Perhaps because of the Prophet Nathan being sent by God to David and his confession in Psalm 51, once the weight of adultery hit him … I tended to give David full blame for this act. But was Bathsheba totally innocent? Bathing outside might not have been the biggest problem … but what about the fact that the king’s high-rise palace was so close giving visibility to anyone walking on the “roof”? It also seems as though she came willingly to the king … and I say this because we don’t read that she was raped as when David’s son Ammon raped his sister Tamar (2 Kings 13). It is for this reason I will say Bathsheba was an adulterous.

Now that she is pregnant a huge problem arises. Her husband is at war … how did she fall pregnant? Death would be the penalty. David contacts his military general requesting that Uriah return home and report to the king. The king received him and encouraged him to go home … yet we read:

2Sa 11:9 But Uriah slept at the entrance to the palace with all his master’s servants and did not go down to his house.

Bathsheba was a Jew, Uriah was a Hittite. It seems he was a covert to Judaism and extremely loyal, patriotic, skilled soldier in the Israeli Defense Force. He was a principled soldier … to the point when David question him about not going home that night, he responded:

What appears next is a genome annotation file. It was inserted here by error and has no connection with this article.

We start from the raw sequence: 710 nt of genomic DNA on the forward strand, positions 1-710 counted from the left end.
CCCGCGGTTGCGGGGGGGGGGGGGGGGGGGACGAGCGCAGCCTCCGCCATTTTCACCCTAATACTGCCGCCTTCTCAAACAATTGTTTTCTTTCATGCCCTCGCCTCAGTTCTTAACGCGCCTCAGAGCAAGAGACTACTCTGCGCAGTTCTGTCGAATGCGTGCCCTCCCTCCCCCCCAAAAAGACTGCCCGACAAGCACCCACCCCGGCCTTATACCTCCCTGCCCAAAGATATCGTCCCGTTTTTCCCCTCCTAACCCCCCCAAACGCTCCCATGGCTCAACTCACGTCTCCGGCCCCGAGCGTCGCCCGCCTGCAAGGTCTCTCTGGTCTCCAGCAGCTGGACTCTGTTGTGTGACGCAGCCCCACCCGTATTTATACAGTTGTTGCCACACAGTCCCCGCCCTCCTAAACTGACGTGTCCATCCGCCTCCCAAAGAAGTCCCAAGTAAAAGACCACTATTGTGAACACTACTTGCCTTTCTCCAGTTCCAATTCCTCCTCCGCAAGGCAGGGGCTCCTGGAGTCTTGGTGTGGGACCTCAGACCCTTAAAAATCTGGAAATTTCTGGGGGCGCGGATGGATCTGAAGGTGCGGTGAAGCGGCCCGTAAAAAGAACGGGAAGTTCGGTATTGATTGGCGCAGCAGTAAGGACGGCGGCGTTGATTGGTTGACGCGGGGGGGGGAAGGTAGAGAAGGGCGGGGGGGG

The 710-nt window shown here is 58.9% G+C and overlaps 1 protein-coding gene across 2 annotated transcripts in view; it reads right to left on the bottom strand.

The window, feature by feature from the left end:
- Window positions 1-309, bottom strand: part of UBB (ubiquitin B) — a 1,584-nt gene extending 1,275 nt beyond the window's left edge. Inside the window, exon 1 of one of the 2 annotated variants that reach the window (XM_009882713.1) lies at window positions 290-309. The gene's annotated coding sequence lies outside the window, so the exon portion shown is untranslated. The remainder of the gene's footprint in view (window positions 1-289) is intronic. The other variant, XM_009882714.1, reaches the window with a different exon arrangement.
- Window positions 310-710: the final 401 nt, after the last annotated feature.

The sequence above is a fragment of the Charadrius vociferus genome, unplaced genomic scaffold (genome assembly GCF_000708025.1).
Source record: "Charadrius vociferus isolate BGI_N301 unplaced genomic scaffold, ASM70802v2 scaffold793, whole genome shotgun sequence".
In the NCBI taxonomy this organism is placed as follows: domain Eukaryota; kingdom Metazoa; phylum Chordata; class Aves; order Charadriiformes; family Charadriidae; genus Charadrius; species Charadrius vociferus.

2Sa 11:11 “The ark and Israel and Judah are staying in tents, and my master Joab and my lord’s men are camped in the open fields. How could I go to my house to eat and drink and lie with my wife? As surely as you live, I will not do such a thing!”

That night David made Uriah drunk, yet he still refused to go and sleep with his wife. Then David wrote Joab the general a note requesting Uriah be put in the thick of battle which caused his death (Read 2 Sam 11:14-17).

2Sa 11:26 When Uriah’s wife heard that her husband was dead, she mourned for him. 27 After the time of mourning was over, David had her brought to his house, and she became his wife and bore him a son. But the thing David had done displeased the LORD.

The child that was born died, yet she fell pregnant again and gave birth to Solomon who followed David as king. Apart for all the lessons, warnings and cautions, what we need to see in all these four woman who played such a pivotal role in Jesus’ ancestry is that each one would have been rejected by today’s high society, religious leaders, wealthy and opinionated, the “better than thou art” people, yet graciously God used them to accomplish His perfect rescue plan.

Mat 1:5 Salmon the father of Boaz, whose mother was Rahab, Boaz the father of Obed, whose mother was Ruth, Obed the father of Jesse, and Jesse the father of King David. David was the father of Solomon, whose mother had been Uriah’s wife.

Does God not say:

1 Cor 1:27 But God chose the foolish things of the world to shame the wise; God chose the weak things of the world to shame the strong. 28 He chose the lowly things of this world and the despised things—and the things that are not, to nullify the things that are, 29 so that no one may boast before him.

O Lord, help me to look at other through the shed blood of Calvary. Amen.